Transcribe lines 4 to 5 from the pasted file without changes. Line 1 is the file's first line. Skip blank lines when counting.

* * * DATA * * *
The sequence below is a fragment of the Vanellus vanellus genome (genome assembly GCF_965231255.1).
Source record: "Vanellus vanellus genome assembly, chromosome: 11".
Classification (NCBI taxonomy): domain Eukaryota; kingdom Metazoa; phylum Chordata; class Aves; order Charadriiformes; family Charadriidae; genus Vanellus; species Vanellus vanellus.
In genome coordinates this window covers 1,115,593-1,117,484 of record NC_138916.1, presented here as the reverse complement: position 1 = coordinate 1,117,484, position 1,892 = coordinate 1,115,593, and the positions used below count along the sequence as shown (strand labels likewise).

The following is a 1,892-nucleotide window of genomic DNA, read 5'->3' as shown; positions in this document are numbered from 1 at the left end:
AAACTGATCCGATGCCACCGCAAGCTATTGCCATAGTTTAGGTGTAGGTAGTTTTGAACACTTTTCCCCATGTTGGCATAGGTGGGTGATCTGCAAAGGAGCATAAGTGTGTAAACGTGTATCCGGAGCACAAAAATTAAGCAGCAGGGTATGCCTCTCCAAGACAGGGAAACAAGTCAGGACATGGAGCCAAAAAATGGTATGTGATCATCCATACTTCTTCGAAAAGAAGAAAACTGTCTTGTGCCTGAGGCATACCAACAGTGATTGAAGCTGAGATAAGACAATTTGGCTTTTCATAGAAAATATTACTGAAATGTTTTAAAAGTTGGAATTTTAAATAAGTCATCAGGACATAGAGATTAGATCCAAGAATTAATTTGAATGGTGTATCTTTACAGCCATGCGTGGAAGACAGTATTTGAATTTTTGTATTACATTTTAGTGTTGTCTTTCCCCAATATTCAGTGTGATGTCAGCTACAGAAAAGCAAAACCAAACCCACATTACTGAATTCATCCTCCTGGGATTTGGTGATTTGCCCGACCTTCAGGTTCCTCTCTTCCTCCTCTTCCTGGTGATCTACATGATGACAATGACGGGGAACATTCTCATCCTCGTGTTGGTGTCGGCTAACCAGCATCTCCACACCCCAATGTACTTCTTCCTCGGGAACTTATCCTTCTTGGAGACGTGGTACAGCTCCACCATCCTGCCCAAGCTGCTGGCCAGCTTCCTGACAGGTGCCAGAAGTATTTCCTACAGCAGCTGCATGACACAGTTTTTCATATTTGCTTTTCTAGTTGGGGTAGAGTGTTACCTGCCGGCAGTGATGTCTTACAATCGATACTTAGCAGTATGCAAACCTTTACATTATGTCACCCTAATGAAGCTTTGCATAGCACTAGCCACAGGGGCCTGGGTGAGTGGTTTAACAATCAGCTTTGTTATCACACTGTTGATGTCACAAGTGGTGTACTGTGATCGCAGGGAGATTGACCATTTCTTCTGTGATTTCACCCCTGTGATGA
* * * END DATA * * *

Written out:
In genome coordinates this window covers 1,115,593-1,117,484 of record NC_138916.1, presented here as the reverse complement: position 1 = coordinate 1,117,484, position 1,892 = coordinate 1,115,593, and the positions used below count along the sequence as shown (strand labels likewise).

The following is a 1,892-nucleotide window of genomic DNA, read 5'->3' as shown; positions in this document are numbered from 1 at the left end: